An Agent’s Wish List

Workout Song of the Day: “Armada Latina” Cypress Hill ftg. Pitbull and Marc Anthony

Okay, so I’m doing something a little different today. On Mondays, I usually do a profile of an agent on my wish list. But today, I’ve been sent home from work today with the worse allergies since the dawn of allergies. Needless to say, I’m feeling a little grumpy. And I’ve also been seeing a lot of these:

And that makes me not only grumpy, but a little depressed. So, instead of highlighting agents that I wish would someday represent me, I’m turning the tables. While researching agents that I’m considering to query, I sometimes come across something on their wish list. I’ve seen agents that want more humorous stories; I’ve seen agents that want more “edgy” stories; I’ve seen agents who want more stories with male protagonists; I’ve especially seen agents who are looking for more middle grade.
So, I think one of two things when I see these kinds of items: 1. But I do write “insert genre here” and you rejected me, or 2. Hmm, a middle grade series featuring a blind boy who fights crime? Hey, I can write that!
Is the latter a crime? I did read about a writer who took a stab at a story just because they saw it on an agent’s wish list, and now she’s published! But I also always read that you should write what you want to write–what feels authentic to you. I am currently considering writing a second manuscript based on an agent’s preference, but I’m still trying to stay true to my own style of writing, as well.
What do you think? Do you cater to what agents are looking for, or do you just keep writing what’s in your heart and keep your fingers crossed that an agent will love it as much as you do? I need answers–and something to cheer me up a bit. 😦
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14 thoughts on “An Agent’s Wish List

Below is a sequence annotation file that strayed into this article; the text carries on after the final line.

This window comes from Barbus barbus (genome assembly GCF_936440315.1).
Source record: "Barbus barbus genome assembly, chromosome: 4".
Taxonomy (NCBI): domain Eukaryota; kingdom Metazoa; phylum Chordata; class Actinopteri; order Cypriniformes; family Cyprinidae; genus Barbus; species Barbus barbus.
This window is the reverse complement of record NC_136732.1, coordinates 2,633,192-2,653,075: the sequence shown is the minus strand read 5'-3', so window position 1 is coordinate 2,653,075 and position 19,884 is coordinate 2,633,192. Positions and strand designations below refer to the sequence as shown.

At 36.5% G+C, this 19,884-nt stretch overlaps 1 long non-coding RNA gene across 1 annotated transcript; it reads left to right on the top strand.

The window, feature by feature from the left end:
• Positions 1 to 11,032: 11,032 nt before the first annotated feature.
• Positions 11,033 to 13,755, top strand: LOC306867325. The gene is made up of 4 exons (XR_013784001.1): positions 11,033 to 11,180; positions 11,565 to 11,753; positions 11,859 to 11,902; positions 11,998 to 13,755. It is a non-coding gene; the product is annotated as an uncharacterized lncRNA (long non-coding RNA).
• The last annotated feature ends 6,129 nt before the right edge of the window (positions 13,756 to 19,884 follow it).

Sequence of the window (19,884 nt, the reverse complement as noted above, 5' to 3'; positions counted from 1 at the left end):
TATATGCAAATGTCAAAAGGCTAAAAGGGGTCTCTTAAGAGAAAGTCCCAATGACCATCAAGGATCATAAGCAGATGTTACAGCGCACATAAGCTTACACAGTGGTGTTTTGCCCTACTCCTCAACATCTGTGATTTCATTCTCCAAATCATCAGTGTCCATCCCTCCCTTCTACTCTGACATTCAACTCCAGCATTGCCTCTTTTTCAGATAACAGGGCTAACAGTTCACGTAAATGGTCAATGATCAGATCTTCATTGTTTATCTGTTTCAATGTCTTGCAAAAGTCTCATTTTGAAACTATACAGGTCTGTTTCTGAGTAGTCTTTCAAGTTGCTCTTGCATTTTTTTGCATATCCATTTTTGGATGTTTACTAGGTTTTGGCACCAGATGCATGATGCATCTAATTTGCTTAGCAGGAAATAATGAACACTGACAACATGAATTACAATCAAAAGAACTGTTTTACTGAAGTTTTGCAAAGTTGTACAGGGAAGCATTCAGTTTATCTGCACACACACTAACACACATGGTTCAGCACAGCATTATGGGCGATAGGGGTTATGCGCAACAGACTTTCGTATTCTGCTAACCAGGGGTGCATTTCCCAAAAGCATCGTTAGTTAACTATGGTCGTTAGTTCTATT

1. I write what I am interested in just because I can't imagine that writing what someone else wants would garner much quality from me. It would almost be like doing assigned work in school – not fun! But it might be something to look into seeing as how I am not doing very well finishing a second manuscript. I always did well on assigned writing projects in school. Uh, I have confused myself, what was the question???

  2. I think it's a difficult choice to make, it would be great if agents wanted EXACTLY what you write and find nothing wrong with it, but I guess that would make things too easy. However, I feel like as writers we should never feel compromised. We should write what we feel passionate about- but, I do think at some point we may have to write things to cater to agents every now and then- especially if we want to be represented and if we want to have some kind of success. I don't really know what I'm talking about but I hope I sound educated πŸ™‚

  3. Thanks ladies, I think you have both answered my questions very well–even though I'm not even sure myself what I was asking exactly! πŸ™‚ But I do agree that quality writing comes from both passion and discipline–you need to write what you love, but be able to pull yourself away from it enough to be aware of its flaws.

  4. Great post! Researching for the right agent is important and a pain in the butt. Agents request different thing based on their interests and their publishing CONNECTIONS. If they can’t pitch a SF books, why submit a SF manuscript? There are times as a new writer you have to set your masterpiece aside and do something a little more commercial just to get you foot in the door. That’s how I got picked up.

  5. Great post.I have to admit that I started working on my current WIP–a paranormal romance involving (cough) a merman–in part because Ginger Clark keeps tweeting that she wants mermaid stuff. That being said, it's been an idea that's been germinating since I was 16 or so–I recently found some notes on the story in a high school notebook; weird feeling!–and I needed a project to keep me busy while querying. It really only works for me because I was already feeling somewhat enthusiastic about the idea. For example, plenty of agents seem to be grabbing angel/demon/reaper stuff right now. I draw a complete creative blank on that one, and it's just not my own tastes, so I don't know if I'd be able to twist my own arm about it.